Clearly, a resource this massive has a profound impact on how people gather information, and this means new research approaches are necessary. Before pursuing new research approaches, the practices and beliefs embedded within the interface of wiki software must be fully understood. As stated earlier, wiki software is basically a system that allows anyone to create and edit pages. The software is open source under GNU free documentation licenses and can be downloaded and used for any project; Wikipedia just happens to be the most famous incarnation (Voß, 2005). The basic unit of Wikipedia is an article containing hyperlinks, sources, and discussion, all created by volunteer users. Every version of an article is recorded under the history page, and every edit, no matter how small, is documented and traceable (Voß, 2005). Talk pages are also provided for contributors to discuss controversial entries and decide on what actually belongs in the articles. Under ideal circumstances this wiki software, “delivers a collaborative environment which motivates contributors to iterate constantly on articles’ contents, in order to improve their quality” (Lopes and Carriço, 2008). One interesting component of Wikipedia’s setup is that it gives no consideration to credentials or expertise. In fact, Wikipedia software can be described as, a system that does not [even] favor the Ph.D. over the well-read individual (Schiff, 2006). Important to note is that while editing an article, contributors work within a 25-line box, which presumably has an effect on the style and quality of the articles. At this small size, one could argue that the wiki software is emphasizing small edits and corrections and discouraging sweeping re-writes and full edits. This aspect of the interface also lends itself to something known as the first-mover advantage where the initial contributor to an article often sets the tone (Schiff, 2006). As a means of quality control, Wikipedia employs editing bots to instantly recognize and correct common errors and acts of vandalism (Priedhorsky, et al., 2007). Human volunteers determined reliable by Wikipedia are labeled “admins” and assigned a certain group of pages to monitor for vandalism or edits breaking protocol. These admins choose what amount of personal information to disclose, and can even remain completely anonymous. The only main rules contributors must follow is that they provide a neutral point of view and give citations. Other important characteristics that distinguish a wiki from traditional information resources are modification of existing functionality and currency (Schiff, 2006). Wikipedia is essentially limitless in size and can be updated constantly, allowing for current events to be published and written about immediately. This is something traditionally published print resources and peer-reviewed journals simply cannot do.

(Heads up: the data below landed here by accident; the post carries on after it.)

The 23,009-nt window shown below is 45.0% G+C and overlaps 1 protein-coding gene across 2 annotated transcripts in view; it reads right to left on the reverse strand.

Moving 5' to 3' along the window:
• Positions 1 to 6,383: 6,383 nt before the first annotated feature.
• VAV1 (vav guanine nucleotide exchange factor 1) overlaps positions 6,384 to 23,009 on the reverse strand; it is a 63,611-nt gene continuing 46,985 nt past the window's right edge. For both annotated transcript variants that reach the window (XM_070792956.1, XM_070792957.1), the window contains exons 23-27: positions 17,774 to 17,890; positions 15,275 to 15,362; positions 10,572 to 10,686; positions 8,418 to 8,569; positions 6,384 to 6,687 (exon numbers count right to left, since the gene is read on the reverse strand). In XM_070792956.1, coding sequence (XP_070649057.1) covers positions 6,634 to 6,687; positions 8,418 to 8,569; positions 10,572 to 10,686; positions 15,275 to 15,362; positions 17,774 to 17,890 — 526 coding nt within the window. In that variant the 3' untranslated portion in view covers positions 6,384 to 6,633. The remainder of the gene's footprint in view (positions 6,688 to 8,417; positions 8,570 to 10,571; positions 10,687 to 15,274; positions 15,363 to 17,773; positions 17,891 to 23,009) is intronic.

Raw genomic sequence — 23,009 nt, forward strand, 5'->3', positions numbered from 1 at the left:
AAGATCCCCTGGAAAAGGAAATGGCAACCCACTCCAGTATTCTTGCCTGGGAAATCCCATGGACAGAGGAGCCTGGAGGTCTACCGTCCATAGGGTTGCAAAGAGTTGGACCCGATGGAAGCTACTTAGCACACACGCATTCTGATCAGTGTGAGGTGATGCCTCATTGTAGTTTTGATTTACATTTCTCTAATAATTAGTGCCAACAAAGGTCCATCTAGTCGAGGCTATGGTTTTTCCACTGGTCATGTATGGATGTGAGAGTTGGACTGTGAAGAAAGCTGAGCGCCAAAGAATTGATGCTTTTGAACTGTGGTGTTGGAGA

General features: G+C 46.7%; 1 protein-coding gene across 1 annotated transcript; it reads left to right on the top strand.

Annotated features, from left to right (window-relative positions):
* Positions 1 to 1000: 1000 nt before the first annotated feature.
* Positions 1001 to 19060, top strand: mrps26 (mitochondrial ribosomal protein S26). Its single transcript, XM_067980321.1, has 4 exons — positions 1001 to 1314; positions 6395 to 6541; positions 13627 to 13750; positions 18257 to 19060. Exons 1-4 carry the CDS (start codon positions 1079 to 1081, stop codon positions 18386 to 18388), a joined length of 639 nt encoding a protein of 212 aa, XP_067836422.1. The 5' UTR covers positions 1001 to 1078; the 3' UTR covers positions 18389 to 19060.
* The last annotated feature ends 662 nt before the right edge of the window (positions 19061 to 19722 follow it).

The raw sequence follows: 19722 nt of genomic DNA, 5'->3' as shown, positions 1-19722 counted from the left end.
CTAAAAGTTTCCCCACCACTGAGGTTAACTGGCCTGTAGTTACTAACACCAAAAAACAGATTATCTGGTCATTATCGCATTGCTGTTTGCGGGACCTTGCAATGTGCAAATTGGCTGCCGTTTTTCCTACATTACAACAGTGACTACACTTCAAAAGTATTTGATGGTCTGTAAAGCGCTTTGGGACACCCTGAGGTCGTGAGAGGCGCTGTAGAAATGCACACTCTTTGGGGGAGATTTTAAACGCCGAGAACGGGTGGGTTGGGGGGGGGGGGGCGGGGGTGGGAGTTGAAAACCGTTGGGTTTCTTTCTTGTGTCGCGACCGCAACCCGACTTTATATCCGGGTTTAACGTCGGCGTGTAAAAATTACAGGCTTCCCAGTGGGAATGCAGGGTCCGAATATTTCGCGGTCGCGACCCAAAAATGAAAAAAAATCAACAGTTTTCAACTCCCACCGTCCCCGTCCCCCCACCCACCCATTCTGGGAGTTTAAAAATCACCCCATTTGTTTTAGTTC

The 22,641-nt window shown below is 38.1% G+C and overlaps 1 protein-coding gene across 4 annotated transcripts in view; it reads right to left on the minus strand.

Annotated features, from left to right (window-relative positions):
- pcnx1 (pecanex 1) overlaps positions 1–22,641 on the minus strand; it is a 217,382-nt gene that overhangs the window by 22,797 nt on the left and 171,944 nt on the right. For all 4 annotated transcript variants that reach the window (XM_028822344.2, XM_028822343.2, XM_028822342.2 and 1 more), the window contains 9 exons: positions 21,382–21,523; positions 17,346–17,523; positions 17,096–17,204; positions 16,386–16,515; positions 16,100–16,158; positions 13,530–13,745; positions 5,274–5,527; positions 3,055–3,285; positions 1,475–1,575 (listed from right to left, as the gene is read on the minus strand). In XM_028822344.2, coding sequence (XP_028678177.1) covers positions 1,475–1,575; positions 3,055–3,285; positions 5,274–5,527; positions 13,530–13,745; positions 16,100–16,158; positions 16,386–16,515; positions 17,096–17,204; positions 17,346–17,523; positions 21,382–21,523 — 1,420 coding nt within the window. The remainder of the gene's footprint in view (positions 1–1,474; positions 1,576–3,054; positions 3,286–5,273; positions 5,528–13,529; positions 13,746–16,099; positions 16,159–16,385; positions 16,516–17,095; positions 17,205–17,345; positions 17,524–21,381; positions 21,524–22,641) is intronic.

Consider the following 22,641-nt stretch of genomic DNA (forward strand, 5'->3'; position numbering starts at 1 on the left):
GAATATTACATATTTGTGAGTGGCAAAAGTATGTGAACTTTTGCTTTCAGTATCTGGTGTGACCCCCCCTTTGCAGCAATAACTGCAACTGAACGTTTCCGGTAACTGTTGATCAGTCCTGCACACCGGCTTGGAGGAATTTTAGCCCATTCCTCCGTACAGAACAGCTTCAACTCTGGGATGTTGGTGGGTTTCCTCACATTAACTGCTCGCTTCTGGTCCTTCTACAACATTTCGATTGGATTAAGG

With an understanding of Wikipedia’s history, scale and interface, the next important aspect to consider is the site’s quality, accuracy and validity. Many studies have been conducted within and outside the library and information science field attempting to determine Wikipedia’s accuracy. Results vary depending on methods and sampling. Hypothetically, if these studies determine Wikipedia to be completely unreliable, the resource would be counterproductive for educational purposes, and the only relevant discussion within an information literacy context would be how to avoid the site altogether. However, studies show that this is not the case. While far from perfect, the relative accuracy of Wikipedia has been confirmed several times. A 2005 study conducted by Nature determined Wikipedia to be comparable in accuracy to the Encyclopedia Britannica by showing that both averaged about three to four mistakes per article (Schiff, 2006). A later study by Rector (2008) confirmed these results by determining Wikipedia to be 80 percent accurate and 90.7 percent verifiable. Rector admits that her findings are limited in scope and too broad to make generalizations. Nonetheless, compared to peer resources like Encyclopedia Britannica and the Dictionary of American History, Wikipedia was found to be only slightly less accurate (Rector, 2008). The same study also found shorter Wikipedia entries to be of a higher quality, since oftentimes they have one primary contributor and flow seamlessly. Wikipedia details their guiding principles as five pillars which include 1) Wikipedia is an encyclopedia; 2) Wikipedia is written from a neutral point of view; 3) Wikipedia is free content that anyone can use, edit, modify, and distribute; 4) Editors should interact with one another in a respectful and civil manner; and, 5) Wikipedia does not have firm rules.